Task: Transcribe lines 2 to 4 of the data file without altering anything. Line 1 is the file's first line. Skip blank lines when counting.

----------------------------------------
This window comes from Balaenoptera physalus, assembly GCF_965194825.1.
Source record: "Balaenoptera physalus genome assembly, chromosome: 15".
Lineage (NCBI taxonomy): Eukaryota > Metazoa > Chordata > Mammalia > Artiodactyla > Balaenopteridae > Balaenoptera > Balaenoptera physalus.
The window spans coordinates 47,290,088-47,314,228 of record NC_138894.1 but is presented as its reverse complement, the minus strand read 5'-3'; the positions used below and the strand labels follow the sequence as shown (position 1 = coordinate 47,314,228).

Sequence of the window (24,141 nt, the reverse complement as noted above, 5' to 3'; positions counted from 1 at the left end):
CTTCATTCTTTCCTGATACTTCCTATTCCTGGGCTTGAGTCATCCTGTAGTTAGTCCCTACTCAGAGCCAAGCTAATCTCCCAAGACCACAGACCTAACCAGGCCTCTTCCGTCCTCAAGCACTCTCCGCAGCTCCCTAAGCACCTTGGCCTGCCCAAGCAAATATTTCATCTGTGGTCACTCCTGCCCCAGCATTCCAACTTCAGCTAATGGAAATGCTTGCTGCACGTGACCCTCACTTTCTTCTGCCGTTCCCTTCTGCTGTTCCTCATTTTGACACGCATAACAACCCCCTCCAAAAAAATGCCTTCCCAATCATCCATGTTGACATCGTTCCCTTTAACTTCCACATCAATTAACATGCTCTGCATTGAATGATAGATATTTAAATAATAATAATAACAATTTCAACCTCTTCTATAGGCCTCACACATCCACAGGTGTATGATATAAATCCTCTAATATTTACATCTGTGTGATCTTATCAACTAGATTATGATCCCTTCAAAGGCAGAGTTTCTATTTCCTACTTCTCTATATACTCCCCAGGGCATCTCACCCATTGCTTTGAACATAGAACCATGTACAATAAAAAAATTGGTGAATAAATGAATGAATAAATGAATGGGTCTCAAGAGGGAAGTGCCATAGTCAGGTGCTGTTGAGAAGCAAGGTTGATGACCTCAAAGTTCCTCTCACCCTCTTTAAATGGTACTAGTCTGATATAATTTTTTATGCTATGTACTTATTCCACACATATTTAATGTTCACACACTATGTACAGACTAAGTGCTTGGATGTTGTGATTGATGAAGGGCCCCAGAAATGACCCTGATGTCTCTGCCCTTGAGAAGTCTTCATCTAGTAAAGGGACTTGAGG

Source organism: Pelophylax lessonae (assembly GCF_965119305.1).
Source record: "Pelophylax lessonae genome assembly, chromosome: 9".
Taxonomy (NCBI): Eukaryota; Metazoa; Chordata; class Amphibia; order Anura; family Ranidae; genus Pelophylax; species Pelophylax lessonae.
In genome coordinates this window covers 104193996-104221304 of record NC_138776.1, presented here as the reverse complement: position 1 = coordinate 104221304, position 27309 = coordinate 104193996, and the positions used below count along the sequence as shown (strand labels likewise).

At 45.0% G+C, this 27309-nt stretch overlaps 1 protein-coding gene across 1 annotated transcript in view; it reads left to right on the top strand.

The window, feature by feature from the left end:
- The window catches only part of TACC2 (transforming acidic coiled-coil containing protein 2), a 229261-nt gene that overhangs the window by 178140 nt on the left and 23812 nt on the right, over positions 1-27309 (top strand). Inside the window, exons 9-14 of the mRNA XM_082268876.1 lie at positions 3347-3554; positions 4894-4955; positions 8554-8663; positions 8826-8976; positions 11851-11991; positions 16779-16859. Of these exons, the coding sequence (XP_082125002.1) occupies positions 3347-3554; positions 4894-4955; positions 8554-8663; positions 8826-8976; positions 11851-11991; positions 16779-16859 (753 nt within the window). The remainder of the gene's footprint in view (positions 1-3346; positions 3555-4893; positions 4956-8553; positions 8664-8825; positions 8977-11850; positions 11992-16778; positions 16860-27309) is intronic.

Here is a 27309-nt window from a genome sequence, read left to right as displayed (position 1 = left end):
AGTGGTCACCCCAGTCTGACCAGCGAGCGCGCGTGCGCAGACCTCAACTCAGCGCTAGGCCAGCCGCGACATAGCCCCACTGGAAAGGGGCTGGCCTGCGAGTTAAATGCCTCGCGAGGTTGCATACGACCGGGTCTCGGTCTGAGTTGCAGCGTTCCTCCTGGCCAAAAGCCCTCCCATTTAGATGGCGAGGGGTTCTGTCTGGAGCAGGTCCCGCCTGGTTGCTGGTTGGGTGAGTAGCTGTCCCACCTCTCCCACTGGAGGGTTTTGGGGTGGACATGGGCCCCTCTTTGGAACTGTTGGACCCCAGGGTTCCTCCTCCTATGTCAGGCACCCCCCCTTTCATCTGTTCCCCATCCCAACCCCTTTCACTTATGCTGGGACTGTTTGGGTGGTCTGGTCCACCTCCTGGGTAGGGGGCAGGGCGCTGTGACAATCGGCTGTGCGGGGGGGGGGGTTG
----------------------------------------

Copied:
Source record: "Balaenoptera physalus genome assembly, chromosome: 15".
Lineage (NCBI taxonomy): Eukaryota > Metazoa > Chordata > Mammalia > Artiodactyla > Balaenopteridae > Balaenoptera > Balaenoptera physalus.
The window spans coordinates 47,290,088-47,314,228 of record NC_138894.1 but is presented as its reverse complement, the minus strand read 5'-3'; the positions used below and the strand labels follow the sequence as shown (position 1 = coordinate 47,314,228).